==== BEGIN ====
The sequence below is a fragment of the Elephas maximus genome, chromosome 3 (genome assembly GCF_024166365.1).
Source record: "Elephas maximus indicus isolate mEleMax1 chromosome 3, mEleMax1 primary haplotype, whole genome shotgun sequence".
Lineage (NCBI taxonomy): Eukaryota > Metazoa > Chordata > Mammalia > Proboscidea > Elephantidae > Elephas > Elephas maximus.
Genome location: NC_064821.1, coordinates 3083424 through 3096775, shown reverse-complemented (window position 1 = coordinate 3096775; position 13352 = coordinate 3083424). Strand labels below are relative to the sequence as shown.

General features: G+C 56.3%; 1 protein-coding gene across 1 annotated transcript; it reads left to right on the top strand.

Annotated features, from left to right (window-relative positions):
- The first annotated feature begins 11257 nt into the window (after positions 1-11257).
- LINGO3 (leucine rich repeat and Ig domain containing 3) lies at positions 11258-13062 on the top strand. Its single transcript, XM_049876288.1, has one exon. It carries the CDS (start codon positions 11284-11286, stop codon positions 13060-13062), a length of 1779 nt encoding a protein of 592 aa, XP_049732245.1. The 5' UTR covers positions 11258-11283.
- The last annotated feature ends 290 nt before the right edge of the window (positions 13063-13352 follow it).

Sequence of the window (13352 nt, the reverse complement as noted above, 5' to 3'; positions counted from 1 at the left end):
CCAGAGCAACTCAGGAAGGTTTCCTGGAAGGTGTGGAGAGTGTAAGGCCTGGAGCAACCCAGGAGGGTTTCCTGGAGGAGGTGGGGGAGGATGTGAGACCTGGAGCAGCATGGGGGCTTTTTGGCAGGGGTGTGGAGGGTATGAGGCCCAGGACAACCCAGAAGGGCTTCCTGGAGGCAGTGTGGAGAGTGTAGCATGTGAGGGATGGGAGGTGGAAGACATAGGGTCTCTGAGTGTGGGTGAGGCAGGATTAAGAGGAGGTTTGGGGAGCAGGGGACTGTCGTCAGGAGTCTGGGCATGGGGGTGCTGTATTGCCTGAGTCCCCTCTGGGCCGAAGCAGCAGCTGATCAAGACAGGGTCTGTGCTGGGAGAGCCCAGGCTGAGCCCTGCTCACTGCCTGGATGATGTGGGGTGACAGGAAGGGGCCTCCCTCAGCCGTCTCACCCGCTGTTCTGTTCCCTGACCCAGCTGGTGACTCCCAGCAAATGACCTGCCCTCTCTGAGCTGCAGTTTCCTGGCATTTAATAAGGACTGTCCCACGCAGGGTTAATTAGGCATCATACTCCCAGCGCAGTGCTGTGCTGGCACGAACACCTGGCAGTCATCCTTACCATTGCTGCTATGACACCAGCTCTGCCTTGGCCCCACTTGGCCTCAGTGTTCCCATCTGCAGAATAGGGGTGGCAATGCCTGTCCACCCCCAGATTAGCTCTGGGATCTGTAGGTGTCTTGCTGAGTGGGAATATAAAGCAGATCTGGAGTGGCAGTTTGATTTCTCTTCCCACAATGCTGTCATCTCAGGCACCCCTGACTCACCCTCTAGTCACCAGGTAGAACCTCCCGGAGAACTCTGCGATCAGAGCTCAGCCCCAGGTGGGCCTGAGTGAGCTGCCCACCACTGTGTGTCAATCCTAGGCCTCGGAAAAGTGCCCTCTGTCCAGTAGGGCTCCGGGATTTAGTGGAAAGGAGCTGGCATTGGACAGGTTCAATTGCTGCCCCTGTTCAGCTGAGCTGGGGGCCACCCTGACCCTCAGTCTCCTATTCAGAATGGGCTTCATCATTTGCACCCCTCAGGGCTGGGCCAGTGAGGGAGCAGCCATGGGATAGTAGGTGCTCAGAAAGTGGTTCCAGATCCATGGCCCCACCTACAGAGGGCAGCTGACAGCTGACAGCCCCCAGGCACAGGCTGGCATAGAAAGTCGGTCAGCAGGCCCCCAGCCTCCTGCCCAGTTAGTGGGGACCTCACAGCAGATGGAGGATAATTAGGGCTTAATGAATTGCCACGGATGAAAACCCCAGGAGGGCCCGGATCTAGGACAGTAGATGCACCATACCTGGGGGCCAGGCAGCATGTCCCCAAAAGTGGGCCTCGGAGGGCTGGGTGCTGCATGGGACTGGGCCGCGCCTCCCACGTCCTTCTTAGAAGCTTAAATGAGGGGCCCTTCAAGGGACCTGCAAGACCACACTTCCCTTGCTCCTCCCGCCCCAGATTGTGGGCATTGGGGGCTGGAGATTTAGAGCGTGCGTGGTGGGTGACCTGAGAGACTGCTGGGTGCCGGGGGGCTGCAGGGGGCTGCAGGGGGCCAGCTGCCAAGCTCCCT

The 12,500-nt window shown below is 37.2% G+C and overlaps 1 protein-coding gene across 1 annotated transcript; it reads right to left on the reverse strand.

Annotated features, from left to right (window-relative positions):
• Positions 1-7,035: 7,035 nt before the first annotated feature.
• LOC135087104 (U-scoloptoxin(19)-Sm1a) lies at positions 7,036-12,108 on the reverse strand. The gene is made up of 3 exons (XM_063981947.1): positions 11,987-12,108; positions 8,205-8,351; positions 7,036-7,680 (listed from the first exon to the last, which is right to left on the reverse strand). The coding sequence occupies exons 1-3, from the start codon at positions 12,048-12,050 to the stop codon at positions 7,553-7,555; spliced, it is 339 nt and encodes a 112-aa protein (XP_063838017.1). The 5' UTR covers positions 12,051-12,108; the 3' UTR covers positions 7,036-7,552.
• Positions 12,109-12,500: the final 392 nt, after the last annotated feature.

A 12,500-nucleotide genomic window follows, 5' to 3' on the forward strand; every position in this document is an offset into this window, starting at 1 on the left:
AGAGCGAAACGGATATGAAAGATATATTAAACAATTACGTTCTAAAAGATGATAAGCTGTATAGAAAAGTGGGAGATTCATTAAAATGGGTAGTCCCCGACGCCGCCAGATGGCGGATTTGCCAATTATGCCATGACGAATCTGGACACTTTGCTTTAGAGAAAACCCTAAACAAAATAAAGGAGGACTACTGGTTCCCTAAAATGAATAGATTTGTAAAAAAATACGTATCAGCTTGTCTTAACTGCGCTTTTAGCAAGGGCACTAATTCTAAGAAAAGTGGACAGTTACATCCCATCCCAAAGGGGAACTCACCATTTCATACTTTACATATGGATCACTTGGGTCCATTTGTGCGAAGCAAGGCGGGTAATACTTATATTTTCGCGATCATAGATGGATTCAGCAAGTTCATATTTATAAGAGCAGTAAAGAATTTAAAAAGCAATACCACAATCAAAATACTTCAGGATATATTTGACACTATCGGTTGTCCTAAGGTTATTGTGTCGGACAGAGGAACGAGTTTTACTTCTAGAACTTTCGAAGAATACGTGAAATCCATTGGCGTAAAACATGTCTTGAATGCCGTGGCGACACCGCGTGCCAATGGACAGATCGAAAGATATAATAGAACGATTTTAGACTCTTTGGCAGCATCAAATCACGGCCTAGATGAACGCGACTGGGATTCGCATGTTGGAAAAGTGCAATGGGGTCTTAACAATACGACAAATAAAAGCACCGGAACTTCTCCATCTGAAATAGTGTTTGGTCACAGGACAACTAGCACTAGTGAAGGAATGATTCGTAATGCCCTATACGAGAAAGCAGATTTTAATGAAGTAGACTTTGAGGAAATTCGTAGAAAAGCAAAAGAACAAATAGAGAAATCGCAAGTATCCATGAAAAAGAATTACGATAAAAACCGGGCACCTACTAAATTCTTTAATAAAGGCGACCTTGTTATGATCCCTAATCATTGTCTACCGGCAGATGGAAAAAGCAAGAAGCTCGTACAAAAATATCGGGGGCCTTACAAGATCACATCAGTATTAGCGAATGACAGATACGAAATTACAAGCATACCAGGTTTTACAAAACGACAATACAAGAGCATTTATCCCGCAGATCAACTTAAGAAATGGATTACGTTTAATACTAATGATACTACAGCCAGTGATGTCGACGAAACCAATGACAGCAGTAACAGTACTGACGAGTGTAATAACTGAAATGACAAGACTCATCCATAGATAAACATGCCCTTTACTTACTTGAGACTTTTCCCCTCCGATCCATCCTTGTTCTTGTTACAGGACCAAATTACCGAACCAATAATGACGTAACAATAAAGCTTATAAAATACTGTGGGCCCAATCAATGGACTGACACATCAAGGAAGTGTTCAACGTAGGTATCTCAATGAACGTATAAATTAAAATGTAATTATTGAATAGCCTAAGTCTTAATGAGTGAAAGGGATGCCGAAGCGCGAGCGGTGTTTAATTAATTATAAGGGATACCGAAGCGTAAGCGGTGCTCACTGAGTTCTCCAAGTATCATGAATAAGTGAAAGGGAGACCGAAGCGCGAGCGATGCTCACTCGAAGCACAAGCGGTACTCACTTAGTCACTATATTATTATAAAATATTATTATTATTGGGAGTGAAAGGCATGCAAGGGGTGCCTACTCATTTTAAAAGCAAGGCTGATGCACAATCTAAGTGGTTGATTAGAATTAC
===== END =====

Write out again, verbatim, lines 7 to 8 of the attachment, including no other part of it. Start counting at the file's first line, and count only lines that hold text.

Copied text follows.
- The first annotated feature begins 11257 nt into the window (after positions 1-11257).
- LINGO3 (leucine rich repeat and Ig domain containing 3) lies at positions 11258-13062 on the top strand. Its single transcript, XM_049876288.1, has one exon. It carries the CDS (start codon positions 11284-11286, stop codon positions 13060-13062), a length of 1779 nt encoding a protein of 592 aa, XP_049732245.1. The 5' UTR covers positions 11258-11283.